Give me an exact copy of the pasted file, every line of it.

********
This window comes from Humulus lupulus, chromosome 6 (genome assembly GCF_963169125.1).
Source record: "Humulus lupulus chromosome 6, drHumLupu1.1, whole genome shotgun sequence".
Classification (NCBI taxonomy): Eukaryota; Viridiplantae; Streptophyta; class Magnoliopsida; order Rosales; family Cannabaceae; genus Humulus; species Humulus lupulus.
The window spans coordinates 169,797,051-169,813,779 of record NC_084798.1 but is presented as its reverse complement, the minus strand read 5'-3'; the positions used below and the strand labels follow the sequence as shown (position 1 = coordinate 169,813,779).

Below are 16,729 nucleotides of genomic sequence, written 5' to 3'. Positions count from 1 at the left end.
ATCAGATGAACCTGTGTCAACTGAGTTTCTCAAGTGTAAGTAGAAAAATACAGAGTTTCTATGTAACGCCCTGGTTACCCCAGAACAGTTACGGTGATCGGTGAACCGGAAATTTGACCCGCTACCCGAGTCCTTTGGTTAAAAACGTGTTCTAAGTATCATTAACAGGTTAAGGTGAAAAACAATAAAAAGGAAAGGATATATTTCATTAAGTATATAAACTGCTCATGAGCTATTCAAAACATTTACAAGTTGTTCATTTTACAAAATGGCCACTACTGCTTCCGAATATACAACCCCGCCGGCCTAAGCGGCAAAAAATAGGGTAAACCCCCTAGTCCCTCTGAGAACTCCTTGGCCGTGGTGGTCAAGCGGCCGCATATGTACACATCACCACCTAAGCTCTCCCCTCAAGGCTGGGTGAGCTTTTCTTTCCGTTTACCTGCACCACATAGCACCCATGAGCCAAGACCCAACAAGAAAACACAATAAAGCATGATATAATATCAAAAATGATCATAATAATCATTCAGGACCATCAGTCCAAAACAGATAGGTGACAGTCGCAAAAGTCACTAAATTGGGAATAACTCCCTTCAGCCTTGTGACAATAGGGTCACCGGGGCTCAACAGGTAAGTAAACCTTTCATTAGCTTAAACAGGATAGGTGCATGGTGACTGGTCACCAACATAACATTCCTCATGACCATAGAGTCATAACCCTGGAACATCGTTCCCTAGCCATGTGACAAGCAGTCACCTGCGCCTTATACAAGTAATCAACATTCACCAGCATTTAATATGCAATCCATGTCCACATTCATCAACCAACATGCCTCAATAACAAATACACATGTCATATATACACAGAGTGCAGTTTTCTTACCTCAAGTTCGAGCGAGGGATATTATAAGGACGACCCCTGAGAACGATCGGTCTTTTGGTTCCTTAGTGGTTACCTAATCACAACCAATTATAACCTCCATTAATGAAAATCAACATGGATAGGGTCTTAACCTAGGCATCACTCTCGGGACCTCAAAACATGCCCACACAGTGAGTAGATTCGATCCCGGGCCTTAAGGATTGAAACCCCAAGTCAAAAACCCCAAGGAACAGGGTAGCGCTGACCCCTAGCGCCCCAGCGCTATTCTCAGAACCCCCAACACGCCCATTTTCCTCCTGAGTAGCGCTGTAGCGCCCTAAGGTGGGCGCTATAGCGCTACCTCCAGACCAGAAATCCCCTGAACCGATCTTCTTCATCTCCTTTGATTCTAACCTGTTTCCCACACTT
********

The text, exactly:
This window comes from Humulus lupulus, chromosome 6 (genome assembly GCF_963169125.1).
Source record: "Humulus lupulus chromosome 6, drHumLupu1.1, whole genome shotgun sequence".
Classification (NCBI taxonomy): Eukaryota; Viridiplantae; Streptophyta; class Magnoliopsida; order Rosales; family Cannabaceae; genus Humulus; species Humulus lupulus.
The window spans coordinates 169,797,051-169,813,779 of record NC_084798.1 but is presented as its reverse complement, the minus strand read 5'-3'; the positions used below and the strand labels follow the sequence as shown (position 1 = coordinate 169,813,779).

Below are 16,729 nucleotides of genomic sequence, written 5' to 3'. Positions count from 1 at the left end.
ATCAGATGAACCTGTGTCAACTGAGTTTCTCAAGTGTAAGTAGAAAAATACAGAGTTTCTATGTAACGCCCTGGTTACCCCAGAACAGTTACGGTGATCGGTGAACCGGAAATTTGACCCGCTACCCGAGTCCTTTGGTTAAAAACGTGTTCTAAGTATCATTAACAGGTTAAGGTGAAAAACAATAAAAAGGAAAGGATATATTTCATTAAGTATATAAACTGCTCATGAGCTATTCAAAACATTTACAAGTTGTTCATTTTACAAAATGGCCACTACTGCTTCCGAATATACAACCCCGCCGGCCTAAGCGGCAAAAAATAGGGTAAACCCCCTAGTCCCTCTGAGAACTCCTTGGCCGTGGTGGTCAAGCGGCCGCATATGTACACATCACCACCTAAGCTCTCCCCTCAAGGCTGGGTGAGCTTTTCTTTCCGTTTACCTGCACCACATAGCACCCATGAGCCAAGACCCAACAAGAAAACACAATAAAGCATGATATAATATCAAAAATGATCATAATAATCATTCAGGACCATCAGTCCAAAACAGATAGGTGACAGTCGCAAAAGTCACTAAATTGGGAATAACTCCCTTCAGCCTTGTGACAATAGGGTCACCGGGGCTCAACAGGTAAGTAAACCTTTCATTAGCTTAAACAGGATAGGTGCATGGTGACTGGTCACCAACATAACATTCCTCATGACCATAGAGTCATAACCCTGGAACATCGTTCCCTAGCCATGTGACAAGCAGTCACCTGCGCCTTATACAAGTAATCAACATTCACCAGCATTTAATATGCAATCCATGTCCACATTCATCAACCAACATGCCTCAATAACAAATACACATGTCATATATACACAGAGTGCAGTTTTCTTACCTCAAGTTCGAGCGAGGGATATTATAAGGACGACCCCTGAGAACGATCGGTCTTTTGGTTCCTTAGTGGTTACCTAATCACAACCAATTATAACCTCCATTAATGAAAATCAACATGGATAGGGTCTTAACCTAGGCATCACTCTCGGGACCTCAAAACATGCCCACACAGTGAGTAGATTCGATCCCGGGCCTTAAGGATTGAAACCCCAAGTCAAAAACCCCAAGGAACAGGGTAGCGCTGACCCCTAGCGCCCCAGCGCTATTCTCAGAACCCCCAACACGCCCATTTTCCTCCTGAGTAGCGCTGTAGCGCCCTAAGGTGGGCGCTATAGCGCTACCTCCAGACCAGAAATCCCCTGAACCGATCTTCTTCATCTCCTTTGATTCTAACCTGTTTCCCACACTT